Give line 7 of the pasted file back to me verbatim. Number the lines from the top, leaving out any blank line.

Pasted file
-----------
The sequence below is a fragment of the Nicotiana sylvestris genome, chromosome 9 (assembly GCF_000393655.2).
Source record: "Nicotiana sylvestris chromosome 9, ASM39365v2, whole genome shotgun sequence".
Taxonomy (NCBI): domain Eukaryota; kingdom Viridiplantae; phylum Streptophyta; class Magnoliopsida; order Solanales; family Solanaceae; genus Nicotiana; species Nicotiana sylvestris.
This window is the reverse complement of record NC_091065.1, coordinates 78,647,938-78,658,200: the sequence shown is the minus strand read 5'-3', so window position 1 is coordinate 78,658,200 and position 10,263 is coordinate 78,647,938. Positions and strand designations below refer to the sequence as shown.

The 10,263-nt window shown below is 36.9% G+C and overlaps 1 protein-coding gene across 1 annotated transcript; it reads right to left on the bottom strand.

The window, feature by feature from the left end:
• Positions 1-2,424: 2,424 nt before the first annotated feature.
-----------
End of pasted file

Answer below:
• Positions 1-2,424: 2,424 nt before the first annotated feature.